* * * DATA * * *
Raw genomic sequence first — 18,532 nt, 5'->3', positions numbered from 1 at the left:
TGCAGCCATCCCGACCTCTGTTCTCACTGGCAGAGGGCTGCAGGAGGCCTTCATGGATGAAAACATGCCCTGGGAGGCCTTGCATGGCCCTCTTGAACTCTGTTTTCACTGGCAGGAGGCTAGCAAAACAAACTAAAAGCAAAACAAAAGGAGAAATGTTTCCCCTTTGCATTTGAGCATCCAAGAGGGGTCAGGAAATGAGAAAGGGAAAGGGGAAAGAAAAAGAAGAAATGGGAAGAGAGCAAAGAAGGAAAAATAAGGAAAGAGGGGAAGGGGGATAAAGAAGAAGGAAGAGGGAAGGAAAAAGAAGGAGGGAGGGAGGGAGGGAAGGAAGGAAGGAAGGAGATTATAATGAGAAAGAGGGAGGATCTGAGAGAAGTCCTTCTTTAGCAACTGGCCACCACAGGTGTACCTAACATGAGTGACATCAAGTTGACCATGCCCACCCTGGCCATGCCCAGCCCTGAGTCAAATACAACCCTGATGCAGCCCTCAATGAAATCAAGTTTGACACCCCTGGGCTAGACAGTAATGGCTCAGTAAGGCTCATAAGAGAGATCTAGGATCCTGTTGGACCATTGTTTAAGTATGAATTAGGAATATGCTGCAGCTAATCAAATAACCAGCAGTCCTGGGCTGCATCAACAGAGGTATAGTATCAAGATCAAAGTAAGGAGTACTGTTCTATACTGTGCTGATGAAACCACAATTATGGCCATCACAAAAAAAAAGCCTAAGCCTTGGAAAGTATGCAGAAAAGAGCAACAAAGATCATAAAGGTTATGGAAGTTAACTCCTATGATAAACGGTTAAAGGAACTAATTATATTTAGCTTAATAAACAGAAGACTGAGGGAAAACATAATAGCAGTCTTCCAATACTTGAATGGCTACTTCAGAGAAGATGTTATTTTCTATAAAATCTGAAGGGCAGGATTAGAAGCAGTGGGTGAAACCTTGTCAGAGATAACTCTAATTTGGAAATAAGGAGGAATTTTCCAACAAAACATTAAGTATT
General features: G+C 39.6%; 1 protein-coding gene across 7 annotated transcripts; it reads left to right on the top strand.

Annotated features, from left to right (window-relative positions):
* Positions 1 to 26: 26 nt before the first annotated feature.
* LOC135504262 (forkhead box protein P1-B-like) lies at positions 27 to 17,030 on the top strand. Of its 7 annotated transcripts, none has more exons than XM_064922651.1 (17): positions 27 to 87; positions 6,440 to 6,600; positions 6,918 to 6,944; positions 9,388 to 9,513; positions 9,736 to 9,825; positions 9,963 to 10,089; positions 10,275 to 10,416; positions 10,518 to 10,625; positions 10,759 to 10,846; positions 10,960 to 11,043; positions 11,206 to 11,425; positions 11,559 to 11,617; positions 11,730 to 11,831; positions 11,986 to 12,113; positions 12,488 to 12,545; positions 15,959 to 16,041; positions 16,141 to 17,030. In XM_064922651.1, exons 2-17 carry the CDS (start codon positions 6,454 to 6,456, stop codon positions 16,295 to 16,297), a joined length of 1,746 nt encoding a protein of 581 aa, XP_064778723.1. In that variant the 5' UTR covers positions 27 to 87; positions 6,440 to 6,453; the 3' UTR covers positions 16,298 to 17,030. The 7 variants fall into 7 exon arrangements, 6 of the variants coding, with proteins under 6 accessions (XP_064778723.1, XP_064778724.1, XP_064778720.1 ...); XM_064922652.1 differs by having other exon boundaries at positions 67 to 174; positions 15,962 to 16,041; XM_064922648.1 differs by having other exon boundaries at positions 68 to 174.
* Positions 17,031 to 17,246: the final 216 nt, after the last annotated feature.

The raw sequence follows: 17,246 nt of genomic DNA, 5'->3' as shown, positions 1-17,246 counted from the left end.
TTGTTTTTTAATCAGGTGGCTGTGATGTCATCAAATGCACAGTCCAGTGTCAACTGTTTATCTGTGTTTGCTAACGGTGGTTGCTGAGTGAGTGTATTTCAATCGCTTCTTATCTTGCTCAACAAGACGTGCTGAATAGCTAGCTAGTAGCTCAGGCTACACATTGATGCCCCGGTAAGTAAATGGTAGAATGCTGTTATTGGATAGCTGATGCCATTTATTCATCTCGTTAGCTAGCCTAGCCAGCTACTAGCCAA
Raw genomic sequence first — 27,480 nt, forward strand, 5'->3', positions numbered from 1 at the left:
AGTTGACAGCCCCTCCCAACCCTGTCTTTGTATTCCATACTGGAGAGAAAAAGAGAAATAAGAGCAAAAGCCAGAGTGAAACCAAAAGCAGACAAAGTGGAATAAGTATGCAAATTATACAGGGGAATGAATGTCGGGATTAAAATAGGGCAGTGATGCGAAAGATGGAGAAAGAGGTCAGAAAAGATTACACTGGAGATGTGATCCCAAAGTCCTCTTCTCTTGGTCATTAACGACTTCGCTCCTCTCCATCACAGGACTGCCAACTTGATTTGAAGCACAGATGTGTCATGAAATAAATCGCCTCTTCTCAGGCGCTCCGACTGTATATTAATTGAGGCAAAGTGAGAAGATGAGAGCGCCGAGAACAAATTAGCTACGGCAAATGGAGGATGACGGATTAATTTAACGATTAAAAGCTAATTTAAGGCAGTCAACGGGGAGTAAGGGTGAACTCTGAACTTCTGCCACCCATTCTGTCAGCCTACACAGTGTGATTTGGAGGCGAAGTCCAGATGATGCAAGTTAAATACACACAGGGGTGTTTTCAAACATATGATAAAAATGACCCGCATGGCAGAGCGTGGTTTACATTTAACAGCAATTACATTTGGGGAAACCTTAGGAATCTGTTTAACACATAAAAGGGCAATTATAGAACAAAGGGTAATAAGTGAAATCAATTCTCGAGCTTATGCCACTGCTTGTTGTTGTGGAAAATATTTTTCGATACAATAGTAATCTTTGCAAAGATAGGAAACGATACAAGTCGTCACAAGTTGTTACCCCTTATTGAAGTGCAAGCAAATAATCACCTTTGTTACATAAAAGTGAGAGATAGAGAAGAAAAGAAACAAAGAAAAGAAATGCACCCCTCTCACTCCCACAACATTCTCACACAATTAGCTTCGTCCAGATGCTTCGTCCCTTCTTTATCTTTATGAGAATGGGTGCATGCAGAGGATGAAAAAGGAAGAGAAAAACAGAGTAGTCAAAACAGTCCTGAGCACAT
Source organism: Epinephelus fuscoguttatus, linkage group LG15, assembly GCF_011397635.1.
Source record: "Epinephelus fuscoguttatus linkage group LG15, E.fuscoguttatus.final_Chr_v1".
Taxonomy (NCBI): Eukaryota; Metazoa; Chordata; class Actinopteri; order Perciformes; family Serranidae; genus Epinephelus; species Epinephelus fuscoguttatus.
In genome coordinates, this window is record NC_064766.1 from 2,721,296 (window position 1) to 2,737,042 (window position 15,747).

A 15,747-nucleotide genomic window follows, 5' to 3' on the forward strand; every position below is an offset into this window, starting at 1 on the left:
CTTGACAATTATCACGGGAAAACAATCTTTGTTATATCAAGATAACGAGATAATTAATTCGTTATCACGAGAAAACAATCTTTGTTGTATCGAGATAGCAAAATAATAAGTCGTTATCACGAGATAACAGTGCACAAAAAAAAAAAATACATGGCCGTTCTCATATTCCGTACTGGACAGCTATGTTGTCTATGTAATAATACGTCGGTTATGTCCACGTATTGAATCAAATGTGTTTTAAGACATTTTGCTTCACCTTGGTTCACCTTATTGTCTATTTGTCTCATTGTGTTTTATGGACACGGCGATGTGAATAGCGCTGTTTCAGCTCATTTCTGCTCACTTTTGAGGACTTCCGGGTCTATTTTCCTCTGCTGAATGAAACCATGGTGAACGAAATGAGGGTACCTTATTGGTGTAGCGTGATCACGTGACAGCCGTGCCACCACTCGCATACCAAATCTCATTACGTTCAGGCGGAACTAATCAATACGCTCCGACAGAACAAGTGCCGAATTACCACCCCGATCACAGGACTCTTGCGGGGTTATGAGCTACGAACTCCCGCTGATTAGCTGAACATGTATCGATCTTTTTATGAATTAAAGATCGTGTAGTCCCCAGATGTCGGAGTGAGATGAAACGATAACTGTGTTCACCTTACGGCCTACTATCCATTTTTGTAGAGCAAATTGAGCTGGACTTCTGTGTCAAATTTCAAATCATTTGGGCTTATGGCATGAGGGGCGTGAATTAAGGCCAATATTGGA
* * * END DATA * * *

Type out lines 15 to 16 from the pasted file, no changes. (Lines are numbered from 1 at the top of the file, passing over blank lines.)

In genome coordinates, this window is record NC_064766.1 from 2,721,296 (window position 1) to 2,737,042 (window position 15,747).

A 15,747-nucleotide genomic window follows, 5' to 3' on the forward strand; every position below is an offset into this window, starting at 1 on the left: